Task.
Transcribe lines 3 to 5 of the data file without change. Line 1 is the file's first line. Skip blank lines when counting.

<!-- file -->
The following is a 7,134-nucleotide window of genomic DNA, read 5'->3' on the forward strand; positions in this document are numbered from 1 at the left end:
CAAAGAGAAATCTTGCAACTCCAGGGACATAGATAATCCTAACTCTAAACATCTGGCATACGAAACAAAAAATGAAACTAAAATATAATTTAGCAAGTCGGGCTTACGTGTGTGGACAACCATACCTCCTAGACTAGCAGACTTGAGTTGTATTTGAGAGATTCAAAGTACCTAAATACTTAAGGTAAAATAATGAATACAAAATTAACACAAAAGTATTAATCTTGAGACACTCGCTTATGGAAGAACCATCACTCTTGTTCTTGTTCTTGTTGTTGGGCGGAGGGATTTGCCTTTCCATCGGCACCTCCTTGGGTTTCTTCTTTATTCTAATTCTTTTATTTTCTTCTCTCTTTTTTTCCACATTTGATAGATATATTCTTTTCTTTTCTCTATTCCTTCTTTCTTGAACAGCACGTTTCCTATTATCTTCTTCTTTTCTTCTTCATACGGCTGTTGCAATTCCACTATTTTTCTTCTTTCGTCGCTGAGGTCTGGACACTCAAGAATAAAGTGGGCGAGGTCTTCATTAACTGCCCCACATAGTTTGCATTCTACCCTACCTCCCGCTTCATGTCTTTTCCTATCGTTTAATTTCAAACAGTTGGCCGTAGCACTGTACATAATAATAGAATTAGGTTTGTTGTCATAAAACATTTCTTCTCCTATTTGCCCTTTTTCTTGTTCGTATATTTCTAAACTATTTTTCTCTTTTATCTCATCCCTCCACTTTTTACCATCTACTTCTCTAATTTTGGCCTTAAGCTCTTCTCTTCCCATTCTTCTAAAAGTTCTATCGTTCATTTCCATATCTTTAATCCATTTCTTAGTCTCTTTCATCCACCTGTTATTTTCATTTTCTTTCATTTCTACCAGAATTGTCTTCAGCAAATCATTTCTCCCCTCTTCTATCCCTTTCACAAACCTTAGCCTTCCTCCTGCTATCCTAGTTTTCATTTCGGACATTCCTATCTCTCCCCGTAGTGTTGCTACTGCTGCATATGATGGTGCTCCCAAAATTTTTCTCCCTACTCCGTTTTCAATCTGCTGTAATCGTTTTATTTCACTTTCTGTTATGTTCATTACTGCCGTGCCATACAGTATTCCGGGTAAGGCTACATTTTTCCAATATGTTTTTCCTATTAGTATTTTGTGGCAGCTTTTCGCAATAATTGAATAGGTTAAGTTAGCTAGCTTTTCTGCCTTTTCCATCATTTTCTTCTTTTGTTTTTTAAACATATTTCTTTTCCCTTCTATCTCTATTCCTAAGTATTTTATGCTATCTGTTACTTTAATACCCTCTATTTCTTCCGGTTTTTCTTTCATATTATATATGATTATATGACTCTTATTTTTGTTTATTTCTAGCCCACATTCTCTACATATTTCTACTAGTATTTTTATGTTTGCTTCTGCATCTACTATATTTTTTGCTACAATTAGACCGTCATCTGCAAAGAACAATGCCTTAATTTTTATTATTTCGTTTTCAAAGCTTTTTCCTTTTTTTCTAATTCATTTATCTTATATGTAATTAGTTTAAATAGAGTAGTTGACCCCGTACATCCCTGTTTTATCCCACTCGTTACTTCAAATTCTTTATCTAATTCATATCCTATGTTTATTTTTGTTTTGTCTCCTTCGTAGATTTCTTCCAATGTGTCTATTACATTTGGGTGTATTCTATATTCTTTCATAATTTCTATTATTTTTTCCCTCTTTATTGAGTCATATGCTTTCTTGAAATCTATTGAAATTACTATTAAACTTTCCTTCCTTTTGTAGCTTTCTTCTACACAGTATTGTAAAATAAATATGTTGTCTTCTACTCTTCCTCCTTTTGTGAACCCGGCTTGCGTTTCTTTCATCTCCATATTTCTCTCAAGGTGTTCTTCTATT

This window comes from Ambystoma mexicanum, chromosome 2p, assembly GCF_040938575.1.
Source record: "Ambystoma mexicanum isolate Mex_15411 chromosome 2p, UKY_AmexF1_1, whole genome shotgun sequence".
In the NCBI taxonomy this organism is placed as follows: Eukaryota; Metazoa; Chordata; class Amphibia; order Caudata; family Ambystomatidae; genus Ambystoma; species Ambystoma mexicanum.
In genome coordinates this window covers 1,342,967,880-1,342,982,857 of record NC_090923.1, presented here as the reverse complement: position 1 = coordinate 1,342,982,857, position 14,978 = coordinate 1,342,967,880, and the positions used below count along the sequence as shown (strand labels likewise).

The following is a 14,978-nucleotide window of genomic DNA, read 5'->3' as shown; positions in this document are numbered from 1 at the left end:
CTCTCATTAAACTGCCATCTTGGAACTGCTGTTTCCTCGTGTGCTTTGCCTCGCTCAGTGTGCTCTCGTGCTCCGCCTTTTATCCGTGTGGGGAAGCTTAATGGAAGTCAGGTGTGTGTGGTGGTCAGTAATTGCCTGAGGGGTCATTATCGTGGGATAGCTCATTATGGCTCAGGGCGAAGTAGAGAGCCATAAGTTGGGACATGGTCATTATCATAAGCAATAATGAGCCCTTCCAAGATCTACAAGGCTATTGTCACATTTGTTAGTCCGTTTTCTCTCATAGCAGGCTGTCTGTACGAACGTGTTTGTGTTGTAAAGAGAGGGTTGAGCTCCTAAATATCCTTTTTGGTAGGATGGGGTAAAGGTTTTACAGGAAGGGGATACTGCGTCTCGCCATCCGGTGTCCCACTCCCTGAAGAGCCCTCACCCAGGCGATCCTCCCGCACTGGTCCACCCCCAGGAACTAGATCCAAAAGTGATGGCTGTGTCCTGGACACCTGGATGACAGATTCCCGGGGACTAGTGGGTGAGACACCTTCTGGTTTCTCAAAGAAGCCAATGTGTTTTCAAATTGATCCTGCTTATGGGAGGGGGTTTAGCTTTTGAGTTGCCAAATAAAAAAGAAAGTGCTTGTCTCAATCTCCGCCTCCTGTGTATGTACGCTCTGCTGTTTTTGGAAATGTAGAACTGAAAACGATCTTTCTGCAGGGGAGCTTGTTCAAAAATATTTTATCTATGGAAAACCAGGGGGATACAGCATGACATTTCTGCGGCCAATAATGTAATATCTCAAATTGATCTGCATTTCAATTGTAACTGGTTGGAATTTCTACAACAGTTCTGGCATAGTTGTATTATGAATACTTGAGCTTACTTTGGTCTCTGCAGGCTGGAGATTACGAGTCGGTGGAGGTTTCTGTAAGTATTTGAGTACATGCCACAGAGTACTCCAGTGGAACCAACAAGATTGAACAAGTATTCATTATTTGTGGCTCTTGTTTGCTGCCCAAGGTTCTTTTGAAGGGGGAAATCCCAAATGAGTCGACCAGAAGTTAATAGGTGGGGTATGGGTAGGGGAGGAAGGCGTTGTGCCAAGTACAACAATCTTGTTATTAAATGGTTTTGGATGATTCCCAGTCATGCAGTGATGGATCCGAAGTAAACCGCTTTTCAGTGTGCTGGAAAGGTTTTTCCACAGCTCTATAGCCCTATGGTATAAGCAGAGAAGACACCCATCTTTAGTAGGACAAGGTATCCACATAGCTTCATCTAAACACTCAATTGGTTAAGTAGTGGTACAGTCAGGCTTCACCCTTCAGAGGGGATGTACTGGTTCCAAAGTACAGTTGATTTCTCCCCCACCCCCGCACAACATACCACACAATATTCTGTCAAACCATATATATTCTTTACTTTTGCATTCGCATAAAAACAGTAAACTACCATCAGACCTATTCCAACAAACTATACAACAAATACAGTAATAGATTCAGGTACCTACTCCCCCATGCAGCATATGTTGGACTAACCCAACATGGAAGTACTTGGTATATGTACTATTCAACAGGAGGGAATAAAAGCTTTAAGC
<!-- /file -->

This window comes from Ambystoma mexicanum, chromosome 2p, assembly GCF_040938575.1.
Source record: "Ambystoma mexicanum isolate Mex_15411 chromosome 2p, UKY_AmexF1_1, whole genome shotgun sequence".
In the NCBI taxonomy this organism is placed as follows: Eukaryota; Metazoa; Chordata; class Amphibia; order Caudata; family Ambystomatidae; genus Ambystoma; species Ambystoma mexicanum.